Pinball Wizard, Cribbage Wizard
“He ain’t got no distractions
Can’t hear those buzzers and bells,
Don’t see lights a flashin’
Plays by sense of smell.
Always has a replay,
And never tilts at all…”
Pinball Wizard, The Who
It’s quite possible that my dad has never heard of or listened to The Who, nor ever played pinball. Why should he need to, when he can play cribbage to the same devastating effect?
Now 86, mostly deaf, blind in one eye, and suffering significantly from dementia, he can no longer really keep track of the game. He’ll count his hand, sometimes accurately, sometimes not. (If he goes on automatic, he can count it, but if he stops to take a second look and think about it, all is lost.)
Having counted his hand, he looks at the board and almost always asks, “Which color am I?” By the time he’s figured out which pegs are his, and which direction we’re going, he’s forgotten how many points he had, so he’ll look back at the cards and count his hand again. Then he’ll look at the board and ask, “Which color am I?” I’ve been tempted to see how many times he can do this, but I inevitably break into his infinite loop with a bit of advice.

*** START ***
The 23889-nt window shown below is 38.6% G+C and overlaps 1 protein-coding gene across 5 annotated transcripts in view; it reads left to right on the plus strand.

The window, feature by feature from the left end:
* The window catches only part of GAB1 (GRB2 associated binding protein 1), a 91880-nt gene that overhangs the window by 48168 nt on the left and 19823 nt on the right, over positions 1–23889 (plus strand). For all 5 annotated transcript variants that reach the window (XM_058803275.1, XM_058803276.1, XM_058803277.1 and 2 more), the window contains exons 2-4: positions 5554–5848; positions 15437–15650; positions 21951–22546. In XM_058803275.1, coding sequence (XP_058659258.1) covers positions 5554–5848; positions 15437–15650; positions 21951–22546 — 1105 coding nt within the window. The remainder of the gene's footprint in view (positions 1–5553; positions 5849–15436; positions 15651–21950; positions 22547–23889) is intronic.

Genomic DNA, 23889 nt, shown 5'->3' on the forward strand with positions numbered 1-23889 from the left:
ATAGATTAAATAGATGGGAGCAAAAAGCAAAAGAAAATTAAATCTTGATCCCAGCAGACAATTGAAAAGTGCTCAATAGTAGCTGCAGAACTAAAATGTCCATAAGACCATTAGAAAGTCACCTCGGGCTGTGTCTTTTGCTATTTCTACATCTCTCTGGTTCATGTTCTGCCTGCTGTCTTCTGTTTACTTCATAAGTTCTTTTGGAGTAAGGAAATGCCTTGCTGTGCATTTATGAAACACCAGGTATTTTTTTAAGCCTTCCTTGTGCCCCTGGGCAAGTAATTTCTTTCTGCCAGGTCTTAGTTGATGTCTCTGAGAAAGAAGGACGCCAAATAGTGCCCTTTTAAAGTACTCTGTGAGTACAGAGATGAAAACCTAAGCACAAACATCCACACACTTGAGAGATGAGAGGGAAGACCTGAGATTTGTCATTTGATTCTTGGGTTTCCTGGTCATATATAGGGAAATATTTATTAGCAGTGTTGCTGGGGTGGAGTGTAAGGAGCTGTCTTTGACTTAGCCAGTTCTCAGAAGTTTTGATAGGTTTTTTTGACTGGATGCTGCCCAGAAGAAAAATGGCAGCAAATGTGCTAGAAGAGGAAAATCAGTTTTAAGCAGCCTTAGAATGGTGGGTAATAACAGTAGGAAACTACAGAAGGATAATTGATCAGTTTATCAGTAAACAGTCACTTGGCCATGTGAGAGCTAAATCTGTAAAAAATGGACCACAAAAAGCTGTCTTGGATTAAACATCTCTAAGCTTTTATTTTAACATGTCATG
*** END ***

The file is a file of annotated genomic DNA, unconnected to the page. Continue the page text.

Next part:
Doesn’t sound like a wizard, does he? But the old goat draws to inside straights more than the Laws of Nature dictate. And consider this, which has happened many times:
It’s my lead. No cards have been played yet, so he has no idea what I’ve got in my hand. Before I have a chance to play my leading card, he’ll pull a card from his hand and hold it out, face down, ready to play.
Now I am no spring chicken when it comes to cribbage. I’m not at all disturbed by this move on his part, and I don’t really think he’s even trying to psych me out anyway. I make my decision, lay down my leading card, and he flips his card. Sure enough, he makes a 15, or pairs me.
Ain’t got no distractions, plays by sense of smell. Here’s to you, Dad.